On a recent trip to the Bay Area, I had the opportunity to meet for nearly an hour and a half with a friend of mine who is one of the A+ list CEOs I most respect. When I Google this gentleman’s name paired with “Leadership”, pages and pages of hits from Fortune, The New York Times, Fast Company and numerous other publications come up in addition to leadership podcasts and YouTube panel discussions and business school graduation speeches. My friend – who I will call “Bob” – stepped down nearly a year ago from his role as CEO of a $60+ Billion market cap global technology enterprise. During these past months, in addition to travel with his wife and grown children, Bob has been on a journey of exploration – analytical, personal, professional and spiritual – regarding what makes for a fulfilling and successful Act II and/or Act III. For Bob, I have come to realize that his life has been and will continue to be a journey of intellectual curiosity and a desire for growth and self-improvement. Bob recounted how over the past several weeks, he has been meeting with a short list of his most respected mentors and advisors. The list included highly recognizable leaders from the worlds of business, academia, government and, not surprisingly, spirituality. For the last half hour of our conversation, Bob summarized what he had learned regarding a fulfilling and successful Act II from those conversations. I have paraphrased Bob’s learning’s below for your benefit:
1. Maintain at Least One “Big Rock”
Bob noted how many retired senior executives in the public company arena occupy themselves in later life by serving on a variety of public company boards, to paraphrase Bob “by working on a number of ‘small rocks’ simultaneously.” Bob was advised that while this work may be lucrative and interesting, there is not enough responsibility and personal accountability in ‘dabbling’ on a wide variety of projects, where accountability is spread among many individuals. To thrive and maintain a high degree of engagement, one needs to have at least ONE ‘big rock’ that calls for a high degree of accountability, i.e. maintaining the role of Chairman of a public company, foundation or non-profit entity.
2. Spend More Time with the Most Positive People and Young People
One of Bob’s advisors explained a simple method for how he divided his time among different types of individuals. He classified people as one of four types, based on how he experienced his interactions with them. 1. The “Positive Positive, 2. The “Positive”, 3. The “Negative”, and 4. The “Negative Negative.” (Bob emphasized that this advisor was not making blanket judgments regarding these individuals. He was only ranking them based on his own interactions with them.) This advisor tracked how much time he spent with each of the four types of people. As he has aged, he has set a goal to spend more time with those in categories 1 and 2 and as little time as possible with those in categories 3 and 4. As simplistic as this may appear, the important takeaway is to develop the awareness around how one chooses to spend one’s time and to plan one’s interactions accordingly. Stated simply, figure out who are the “Negative” and “Negative, Negative” people in your life and do your best to spend as little time with them as possible! And, obviously, spend as much time as possible with the “Positive” and “Positive, Positive” individuals! This same advisor also advised to spend much of your time with younger, even college and graduate age individuals. In his current role, as Co-Director of Public Leadership at a major university, this advisor spends a good deal of every work day engaged with undergraduate and graduate students of the university. He professes that the idealism of youth helps him to stay positive and energized.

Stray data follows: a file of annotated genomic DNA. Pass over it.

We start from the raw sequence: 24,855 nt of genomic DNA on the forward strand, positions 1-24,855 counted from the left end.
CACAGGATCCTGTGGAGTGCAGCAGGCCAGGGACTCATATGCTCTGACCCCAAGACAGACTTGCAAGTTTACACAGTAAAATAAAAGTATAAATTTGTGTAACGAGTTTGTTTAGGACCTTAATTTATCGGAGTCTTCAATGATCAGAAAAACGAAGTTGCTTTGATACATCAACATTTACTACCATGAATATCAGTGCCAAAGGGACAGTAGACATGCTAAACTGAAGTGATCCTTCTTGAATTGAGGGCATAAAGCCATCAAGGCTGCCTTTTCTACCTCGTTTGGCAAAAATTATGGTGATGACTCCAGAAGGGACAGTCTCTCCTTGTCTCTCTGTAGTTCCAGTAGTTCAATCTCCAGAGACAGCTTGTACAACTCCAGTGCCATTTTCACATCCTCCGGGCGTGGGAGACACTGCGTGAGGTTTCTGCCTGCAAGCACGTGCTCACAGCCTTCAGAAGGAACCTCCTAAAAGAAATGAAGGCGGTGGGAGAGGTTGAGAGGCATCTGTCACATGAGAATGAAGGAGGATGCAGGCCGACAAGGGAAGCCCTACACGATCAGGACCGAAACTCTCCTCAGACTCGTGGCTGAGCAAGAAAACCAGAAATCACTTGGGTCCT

3. When “Re-Potting”, Lean-in on Your Gifts
Many senior executives embarking on an “Act II” process late in a career use the metaphor of “re-potting” themselves. The collective advice that Bob received from his investigations around re-potting, is that this process can lead to rich rewards, new-found energy and re-engagement. That said, Bob was cautioned to not lose sight of the gifts and talents that resulted in success and fulfillment during “Act I.” All senior executives upon embarking on an “Act II” process must take stock of the character traits and innate gifts and talents that helped create their initial success and seek out possible roles where they can leverage those personal qualities.
4. Be Open to Serendipity
Many highly accomplished executives seem to have lived out their professional lives according to a defined plan from the moment they graduated from college, or even earlier in some cases. One of Bob’s advisors, a highly regarded business school professor and groundbreaking author on innovation, advised Bob to be open to serendipity in seeking out his next opportunity. Often, against generally accepted wisdom, wonderful career opportunities can present themselves in unplanned and unforeseen ways. If one persists rigidly to “stay on plan”, one is inclined to miss out on such opportunities.
Whether or not one is an A+ list CEO such as Bob, these lessons certainly apply to those considering a move from Act I to Act II in the near future. What will your Act II be? When will you make the move? What are you waiting for?